These two photos are by my father, Bill Wasserman, a lifelong professional photographer (who doesn't have a website).  

I have been angered and saddened to learn that since I moved, luxury condos have been built on the Grove site -- and how much more so that their management, some tenants and others have added insult to injury by complaining about having to remember the Grove fire, and have managed to have the commemorative plaque removed and moved down the street.  But, I am glad to hear that this mishigas prompted the mayor to announce that he supports the installation of a full-on memorial.  Too, an old friend of our family called the mayor's office to complain about the plaque's move, and the person who took the call said that they have been receiving a lot of calls about it and most if not all were also complaints. 

A great thing that happened in the last few years was that I connected online with Jessica Pollard Lantos, Research and Outreach Coordinator at Documenting Maine Jewry, because she found this blog post through Googling about the Grove (I'm not sure if her comment or the other will still appear here, after this update). Her grandparents and parents were friends and neighbors of my grandparents, in Massachusetts and Maine -- indeed, her grandfather was called from Portland to Boston to identify my grandfather's body. Jessica has her father's World War II journal and photographs, and has posted them on Facebook, and two entries mention my family (one when he hears about the fire, and the other when he hears about the death of his fellow soldier Great Uncle Clarry). She has written an article about the fire for DMJ's newsletter, and I look forward to reading and sharing it. As she says, while the Grove was never a Jewish place or filled with Jewish people, the loss of Jewish and other lives there was a significant loss for the Jewish communities in Auburn and Portland Maine.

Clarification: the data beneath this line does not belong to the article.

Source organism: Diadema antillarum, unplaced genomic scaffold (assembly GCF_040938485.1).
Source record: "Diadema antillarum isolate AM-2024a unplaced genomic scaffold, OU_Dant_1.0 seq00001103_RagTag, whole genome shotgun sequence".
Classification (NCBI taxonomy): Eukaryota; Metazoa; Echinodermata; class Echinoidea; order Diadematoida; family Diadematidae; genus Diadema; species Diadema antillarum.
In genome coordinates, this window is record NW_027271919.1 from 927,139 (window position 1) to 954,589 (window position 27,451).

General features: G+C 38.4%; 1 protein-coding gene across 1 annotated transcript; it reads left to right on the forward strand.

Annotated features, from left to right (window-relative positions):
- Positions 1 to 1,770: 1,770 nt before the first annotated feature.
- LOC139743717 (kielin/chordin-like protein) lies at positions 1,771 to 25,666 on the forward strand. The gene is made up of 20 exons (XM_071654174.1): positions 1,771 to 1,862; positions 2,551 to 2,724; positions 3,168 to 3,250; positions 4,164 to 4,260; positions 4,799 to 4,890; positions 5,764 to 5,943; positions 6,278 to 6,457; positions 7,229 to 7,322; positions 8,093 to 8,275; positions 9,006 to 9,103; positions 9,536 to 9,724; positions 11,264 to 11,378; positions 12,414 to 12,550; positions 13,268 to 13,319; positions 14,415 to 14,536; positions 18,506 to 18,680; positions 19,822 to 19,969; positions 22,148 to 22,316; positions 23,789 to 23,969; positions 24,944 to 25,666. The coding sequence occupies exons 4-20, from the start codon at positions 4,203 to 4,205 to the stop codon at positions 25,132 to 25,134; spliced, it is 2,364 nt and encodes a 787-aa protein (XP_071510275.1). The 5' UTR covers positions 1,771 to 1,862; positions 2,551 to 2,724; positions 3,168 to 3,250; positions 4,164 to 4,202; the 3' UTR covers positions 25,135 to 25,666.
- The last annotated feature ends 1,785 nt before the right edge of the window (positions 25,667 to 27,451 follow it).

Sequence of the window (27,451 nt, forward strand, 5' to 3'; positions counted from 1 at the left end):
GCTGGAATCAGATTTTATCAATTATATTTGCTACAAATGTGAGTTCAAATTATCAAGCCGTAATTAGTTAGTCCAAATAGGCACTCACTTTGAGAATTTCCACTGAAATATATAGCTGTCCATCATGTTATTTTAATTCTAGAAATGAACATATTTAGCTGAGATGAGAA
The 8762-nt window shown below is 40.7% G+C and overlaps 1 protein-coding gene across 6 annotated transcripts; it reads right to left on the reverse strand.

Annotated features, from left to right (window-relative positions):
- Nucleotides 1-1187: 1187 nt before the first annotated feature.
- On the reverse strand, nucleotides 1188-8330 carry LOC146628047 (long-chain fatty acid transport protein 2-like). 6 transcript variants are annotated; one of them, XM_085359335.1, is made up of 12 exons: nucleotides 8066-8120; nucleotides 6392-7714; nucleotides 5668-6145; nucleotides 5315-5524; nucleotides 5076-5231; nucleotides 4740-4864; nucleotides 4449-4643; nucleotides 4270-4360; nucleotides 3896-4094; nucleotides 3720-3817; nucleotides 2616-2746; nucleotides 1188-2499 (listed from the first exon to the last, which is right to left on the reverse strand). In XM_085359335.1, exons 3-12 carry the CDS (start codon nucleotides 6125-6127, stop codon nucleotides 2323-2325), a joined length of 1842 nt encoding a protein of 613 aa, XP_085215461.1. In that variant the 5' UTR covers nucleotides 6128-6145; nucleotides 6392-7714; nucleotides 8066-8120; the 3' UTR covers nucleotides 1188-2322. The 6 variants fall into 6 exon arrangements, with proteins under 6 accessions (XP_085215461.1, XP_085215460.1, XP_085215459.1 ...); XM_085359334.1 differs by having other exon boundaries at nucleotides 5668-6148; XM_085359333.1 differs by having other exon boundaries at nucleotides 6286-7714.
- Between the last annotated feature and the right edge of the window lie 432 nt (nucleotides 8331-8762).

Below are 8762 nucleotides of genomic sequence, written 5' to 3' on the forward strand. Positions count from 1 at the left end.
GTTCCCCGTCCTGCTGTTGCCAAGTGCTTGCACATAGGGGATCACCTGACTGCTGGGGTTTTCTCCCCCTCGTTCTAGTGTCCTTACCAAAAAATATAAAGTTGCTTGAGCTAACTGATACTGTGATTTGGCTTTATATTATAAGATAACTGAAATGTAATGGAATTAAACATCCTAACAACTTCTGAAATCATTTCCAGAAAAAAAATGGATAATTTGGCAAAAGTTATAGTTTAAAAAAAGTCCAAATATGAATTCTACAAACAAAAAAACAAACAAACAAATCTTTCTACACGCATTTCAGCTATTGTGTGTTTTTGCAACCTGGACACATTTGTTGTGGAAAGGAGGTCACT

And just last year, Jessica discovered that her mother had a photograph of my late grandfather, and gave it to my family -- to the left of Ted is Theodore Bernstein, who also died with his wife, Amelia, at the Grove (the Bernsteins lived less than half a mile from the Wassermans in Portland).